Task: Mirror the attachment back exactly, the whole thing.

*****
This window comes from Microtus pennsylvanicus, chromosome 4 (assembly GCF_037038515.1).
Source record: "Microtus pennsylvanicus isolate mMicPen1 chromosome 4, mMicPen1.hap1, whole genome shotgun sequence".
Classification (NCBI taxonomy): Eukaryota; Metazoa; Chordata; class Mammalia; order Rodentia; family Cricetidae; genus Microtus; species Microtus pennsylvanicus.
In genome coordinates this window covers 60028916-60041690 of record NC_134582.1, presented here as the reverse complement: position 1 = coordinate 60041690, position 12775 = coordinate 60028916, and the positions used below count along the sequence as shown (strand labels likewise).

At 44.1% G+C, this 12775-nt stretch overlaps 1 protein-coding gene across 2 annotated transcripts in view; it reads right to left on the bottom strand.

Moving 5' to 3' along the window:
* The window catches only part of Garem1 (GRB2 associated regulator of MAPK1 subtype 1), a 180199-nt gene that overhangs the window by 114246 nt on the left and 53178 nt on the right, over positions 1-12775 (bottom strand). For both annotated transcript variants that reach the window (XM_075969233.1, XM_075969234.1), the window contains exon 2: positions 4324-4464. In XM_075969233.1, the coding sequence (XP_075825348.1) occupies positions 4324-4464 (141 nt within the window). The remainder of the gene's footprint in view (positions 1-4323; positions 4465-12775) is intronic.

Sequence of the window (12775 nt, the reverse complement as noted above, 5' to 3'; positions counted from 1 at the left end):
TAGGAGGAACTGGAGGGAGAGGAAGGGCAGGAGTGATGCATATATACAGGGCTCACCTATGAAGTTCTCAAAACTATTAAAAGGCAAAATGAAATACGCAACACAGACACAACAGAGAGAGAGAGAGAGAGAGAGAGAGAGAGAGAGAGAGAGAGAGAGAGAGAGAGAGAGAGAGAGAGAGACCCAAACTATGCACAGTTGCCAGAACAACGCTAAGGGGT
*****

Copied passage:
This window comes from Microtus pennsylvanicus, chromosome 4 (assembly GCF_037038515.1).
Source record: "Microtus pennsylvanicus isolate mMicPen1 chromosome 4, mMicPen1.hap1, whole genome shotgun sequence".
Classification (NCBI taxonomy): Eukaryota; Metazoa; Chordata; class Mammalia; order Rodentia; family Cricetidae; genus Microtus; species Microtus pennsylvanicus.
In genome coordinates this window covers 60028916-60041690 of record NC_134582.1, presented here as the reverse complement: position 1 = coordinate 60041690, position 12775 = coordinate 60028916, and the positions used below count along the sequence as shown (strand labels likewise).

At 44.1% G+C, this 12775-nt stretch overlaps 1 protein-coding gene across 2 annotated transcripts in view; it reads right to left on the bottom strand.

Moving 5' to 3' along the window:
* The window catches only part of Garem1 (GRB2 associated regulator of MAPK1 subtype 1), a 180199-nt gene that overhangs the window by 114246 nt on the left and 53178 nt on the right, over positions 1-12775 (bottom strand). For both annotated transcript variants that reach the window (XM_075969233.1, XM_075969234.1), the window contains exon 2: positions 4324-4464. In XM_075969233.1, the coding sequence (XP_075825348.1) occupies positions 4324-4464 (141 nt within the window). The remainder of the gene's footprint in view (positions 1-4323; positions 4465-12775) is intronic.

Sequence of the window (12775 nt, the reverse complement as noted above, 5' to 3'; positions counted from 1 at the left end):
TAGGAGGAACTGGAGGGAGAGGAAGGGCAGGAGTGATGCATATATACAGGGCTCACCTATGAAGTTCTCAAAACTATTAAAAGGCAAAATGAAATACGCAACACAGACACAACAGAGAGAGAGAGAGAGAGAGAGAGAGAGAGAGAGAGAGAGAGAGAGAGAGAGAGAGAGAGAGAGAGAGACCCAAACTATGCACAGTTGCCAGAACAACGCTAAGGGGT